Sunday, May 18, 2008

Transliteration Troubles

Anyone who's ever experienced translating a document has probably encountered this before (unless the document was written in a xenophobic era), where they're forced to make a double transliteration from some (sommetimes unknown) first original language. For example, when I was translating a Japanese literary criticism on the Confucian Analects, it became more appropriate to look up the official English translations of the Analects than to try my own hand at translating the Japanese translation of Medieval Chinese into English.

But entire passages and famous quotes are a bit more bearable. When the issue is a single name, problems can arise. In order to evoke a sense of exoticism, I find that a lot of online aliases are constructed from quasi-Japanese phonetics. Even Raymond E. Feist, a successful fantasy author, uses Japanesque names for some of his aliens/other worlders. (Apparently, one of the ppl he consults for coming up with these names is in fact a person of Japanese ancestry.)

And that in itself is fine. English, being phonetically richer than Japanese, is able to easily transliterate Japanese words without losing too much phonetic information. (The notable exception being the /r/ debate, but since only one such sound exists in Japanese, there is no fear of overlap.) The problem, however, is going the other way around, where a phonetically richer language is forced to be pigeon-holed into a phonetically smaller language. Japanese, in fact, often does the same thing that fantasy writers will on this side of the world: they'll use European-sounding names to add a sense of exoticism for their [native] Japanese audiences.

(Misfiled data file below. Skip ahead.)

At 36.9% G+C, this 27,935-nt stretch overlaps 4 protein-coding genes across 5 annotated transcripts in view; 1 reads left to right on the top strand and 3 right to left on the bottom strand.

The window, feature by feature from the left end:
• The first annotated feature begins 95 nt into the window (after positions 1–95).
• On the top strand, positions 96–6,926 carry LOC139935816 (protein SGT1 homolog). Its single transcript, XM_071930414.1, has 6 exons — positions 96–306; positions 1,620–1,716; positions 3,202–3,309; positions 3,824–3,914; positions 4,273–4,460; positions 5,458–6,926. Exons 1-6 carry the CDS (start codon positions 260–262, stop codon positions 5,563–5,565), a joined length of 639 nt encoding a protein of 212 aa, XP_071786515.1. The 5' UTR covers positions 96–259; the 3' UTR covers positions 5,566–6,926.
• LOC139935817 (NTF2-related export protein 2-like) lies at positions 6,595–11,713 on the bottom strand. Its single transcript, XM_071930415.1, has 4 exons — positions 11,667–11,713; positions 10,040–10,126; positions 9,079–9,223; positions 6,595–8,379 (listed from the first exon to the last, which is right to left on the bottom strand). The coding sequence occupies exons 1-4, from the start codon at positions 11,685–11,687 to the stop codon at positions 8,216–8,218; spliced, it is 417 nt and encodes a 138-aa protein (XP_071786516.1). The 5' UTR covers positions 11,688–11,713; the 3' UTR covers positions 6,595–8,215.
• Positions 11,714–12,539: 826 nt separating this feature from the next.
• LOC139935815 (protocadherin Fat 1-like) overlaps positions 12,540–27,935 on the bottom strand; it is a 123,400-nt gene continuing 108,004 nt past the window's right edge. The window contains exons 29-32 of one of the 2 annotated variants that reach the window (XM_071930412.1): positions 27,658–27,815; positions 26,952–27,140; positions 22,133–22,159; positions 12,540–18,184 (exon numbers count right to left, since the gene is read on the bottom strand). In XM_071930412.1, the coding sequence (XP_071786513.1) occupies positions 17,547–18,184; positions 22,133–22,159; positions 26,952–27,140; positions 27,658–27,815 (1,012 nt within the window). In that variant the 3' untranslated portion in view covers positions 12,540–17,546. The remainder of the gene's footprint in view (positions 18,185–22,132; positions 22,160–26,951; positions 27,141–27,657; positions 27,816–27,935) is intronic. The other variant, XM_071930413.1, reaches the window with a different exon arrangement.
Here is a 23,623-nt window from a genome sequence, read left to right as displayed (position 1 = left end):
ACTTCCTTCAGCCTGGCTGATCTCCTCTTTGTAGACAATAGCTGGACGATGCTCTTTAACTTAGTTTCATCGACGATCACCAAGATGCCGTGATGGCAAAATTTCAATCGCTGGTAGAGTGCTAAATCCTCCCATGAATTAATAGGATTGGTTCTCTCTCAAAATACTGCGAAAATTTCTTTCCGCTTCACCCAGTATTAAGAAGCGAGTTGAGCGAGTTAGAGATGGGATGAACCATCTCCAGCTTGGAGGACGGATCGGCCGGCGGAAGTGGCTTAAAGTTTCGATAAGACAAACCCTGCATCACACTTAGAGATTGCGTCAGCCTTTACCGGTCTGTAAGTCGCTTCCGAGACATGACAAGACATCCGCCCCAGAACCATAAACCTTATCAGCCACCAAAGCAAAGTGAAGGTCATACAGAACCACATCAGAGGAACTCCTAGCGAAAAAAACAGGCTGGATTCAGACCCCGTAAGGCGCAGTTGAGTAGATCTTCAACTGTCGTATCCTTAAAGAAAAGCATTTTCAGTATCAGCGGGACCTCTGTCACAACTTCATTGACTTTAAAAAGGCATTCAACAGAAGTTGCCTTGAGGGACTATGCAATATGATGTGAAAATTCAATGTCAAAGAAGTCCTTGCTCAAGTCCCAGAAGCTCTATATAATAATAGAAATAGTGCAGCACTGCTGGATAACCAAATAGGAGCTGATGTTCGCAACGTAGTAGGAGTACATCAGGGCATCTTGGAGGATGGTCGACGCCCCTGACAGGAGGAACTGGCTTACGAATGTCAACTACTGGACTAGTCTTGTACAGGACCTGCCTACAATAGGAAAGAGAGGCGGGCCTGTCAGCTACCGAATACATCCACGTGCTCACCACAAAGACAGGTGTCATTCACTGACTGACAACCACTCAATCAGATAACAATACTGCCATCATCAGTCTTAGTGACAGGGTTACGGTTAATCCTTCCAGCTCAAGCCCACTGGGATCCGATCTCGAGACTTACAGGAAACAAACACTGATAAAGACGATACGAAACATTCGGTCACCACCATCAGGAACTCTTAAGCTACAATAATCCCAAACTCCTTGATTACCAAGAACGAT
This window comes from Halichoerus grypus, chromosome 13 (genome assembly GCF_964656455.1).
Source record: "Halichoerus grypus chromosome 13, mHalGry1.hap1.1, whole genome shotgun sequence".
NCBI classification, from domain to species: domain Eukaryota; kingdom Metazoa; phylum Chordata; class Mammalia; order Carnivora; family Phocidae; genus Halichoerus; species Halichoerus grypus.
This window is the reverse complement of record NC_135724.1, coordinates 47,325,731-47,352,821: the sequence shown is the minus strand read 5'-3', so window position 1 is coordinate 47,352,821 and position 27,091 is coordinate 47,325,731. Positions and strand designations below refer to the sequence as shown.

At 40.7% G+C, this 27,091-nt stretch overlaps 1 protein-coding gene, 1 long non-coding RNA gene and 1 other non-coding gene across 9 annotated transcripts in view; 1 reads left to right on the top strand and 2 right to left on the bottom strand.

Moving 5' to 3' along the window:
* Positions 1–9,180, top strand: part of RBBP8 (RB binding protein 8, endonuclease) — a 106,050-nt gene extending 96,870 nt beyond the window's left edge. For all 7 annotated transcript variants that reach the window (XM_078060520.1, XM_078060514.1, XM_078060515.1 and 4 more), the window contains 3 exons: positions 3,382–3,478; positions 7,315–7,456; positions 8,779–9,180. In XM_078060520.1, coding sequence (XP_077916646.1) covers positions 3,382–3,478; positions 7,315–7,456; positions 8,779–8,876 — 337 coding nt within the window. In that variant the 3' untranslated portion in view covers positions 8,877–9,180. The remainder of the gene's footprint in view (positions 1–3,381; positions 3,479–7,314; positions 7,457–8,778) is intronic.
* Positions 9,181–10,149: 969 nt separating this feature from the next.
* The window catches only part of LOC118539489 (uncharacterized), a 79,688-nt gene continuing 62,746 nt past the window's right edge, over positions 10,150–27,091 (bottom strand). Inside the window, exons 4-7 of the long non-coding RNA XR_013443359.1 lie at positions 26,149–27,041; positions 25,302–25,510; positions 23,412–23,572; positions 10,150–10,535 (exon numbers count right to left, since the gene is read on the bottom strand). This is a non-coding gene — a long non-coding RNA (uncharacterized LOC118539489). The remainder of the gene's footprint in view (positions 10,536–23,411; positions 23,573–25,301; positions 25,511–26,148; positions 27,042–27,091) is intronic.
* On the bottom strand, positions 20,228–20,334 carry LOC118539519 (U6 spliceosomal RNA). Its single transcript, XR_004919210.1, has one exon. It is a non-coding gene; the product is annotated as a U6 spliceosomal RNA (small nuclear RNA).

And so, we come to the cause of this post, the movie The Cat Returns (猫の恩返し). In it, there is an interesting character by the name of Humbert "Baron" von Gikkengen. The weird thing about this phonetic transliteration of the last name is that an accurate transliteration would be "Jikkengen," but in either case, the name looks too Japanese.

Naturally, the first question we should ask is whether a European name exists that might be transliterated into Japanese as ジッケンゲン. Google being the wonderful search engine that it is, quickly turns up Franz von Sickingen, an apparently not-so-nice German Knight in the service of Maximillian I, and Charles V in the Holy Roman Empire (a particularly poorly named nation, as it was none of those things -- holy, roman, or an empire). It also seems to be part of several hyphenated place names in Germany. So a logical (and perhaps more accurate) English version of the Baron's name should be "Humbert von Sickingen, Bn."

But I suppose the producer people felt that the "sick-" in "Sickingen" wasn't particularly pleasant, and rightfully so (nevermind the relatively obscure historical figure that comes attached to it). But what about "Zichingen"? It's apparent from the transliteration that the original Japanese were trying to preserve the voiced quality of that first sound in the German name (ie, the /z/ sound in 「ジッケン」). and the "ch" instead of the "ck" obscures the name even more. But does it then run the risk of sounding too German? (Such a question seems a bit moot, given that the character already has the 'von' part.) And I'd dare venture to say that Zickingen or Sichingen look more naturally Germanic than the Japanesque "Gikkengen". (Incidentally, a google search for "Gikkingen" or "Gikkengen" both only return hits regarding the character from the movie. Which, from a marketing point of view, is pretty advantageous, unlike the title of some shows... *coughHOUSEcough*) And since it's a name of a fictional character, it doesn't seem entirely disadvantageous to stray slightly from the original (and limiting) transliterated Japanese name.